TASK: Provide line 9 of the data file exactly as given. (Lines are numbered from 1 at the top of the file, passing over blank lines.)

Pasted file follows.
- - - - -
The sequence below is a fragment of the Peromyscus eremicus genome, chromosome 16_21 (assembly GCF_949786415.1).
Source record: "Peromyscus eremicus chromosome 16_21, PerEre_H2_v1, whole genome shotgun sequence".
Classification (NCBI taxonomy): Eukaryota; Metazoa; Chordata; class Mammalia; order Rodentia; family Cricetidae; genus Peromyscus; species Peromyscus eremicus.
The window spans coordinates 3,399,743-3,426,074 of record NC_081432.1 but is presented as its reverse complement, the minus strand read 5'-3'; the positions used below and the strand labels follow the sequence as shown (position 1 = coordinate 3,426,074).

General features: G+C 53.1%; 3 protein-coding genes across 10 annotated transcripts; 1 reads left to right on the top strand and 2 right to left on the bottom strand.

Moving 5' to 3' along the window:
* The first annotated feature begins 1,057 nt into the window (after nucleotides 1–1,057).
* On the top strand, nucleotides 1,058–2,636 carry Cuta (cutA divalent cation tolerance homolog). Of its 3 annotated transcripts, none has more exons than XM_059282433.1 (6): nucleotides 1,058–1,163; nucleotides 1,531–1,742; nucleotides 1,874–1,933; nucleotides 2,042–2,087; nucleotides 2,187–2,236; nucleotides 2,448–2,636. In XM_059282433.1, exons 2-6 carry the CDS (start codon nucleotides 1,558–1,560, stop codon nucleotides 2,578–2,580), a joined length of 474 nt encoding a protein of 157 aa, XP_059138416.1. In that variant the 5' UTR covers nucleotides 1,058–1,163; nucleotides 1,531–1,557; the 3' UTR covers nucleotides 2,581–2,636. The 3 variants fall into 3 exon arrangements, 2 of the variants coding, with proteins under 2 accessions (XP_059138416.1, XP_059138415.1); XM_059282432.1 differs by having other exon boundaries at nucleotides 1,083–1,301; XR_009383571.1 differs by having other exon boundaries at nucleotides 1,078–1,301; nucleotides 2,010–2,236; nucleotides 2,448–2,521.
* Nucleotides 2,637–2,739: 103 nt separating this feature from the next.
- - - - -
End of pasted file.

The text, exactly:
* Nucleotides 2,637–2,739: 103 nt separating this feature from the next.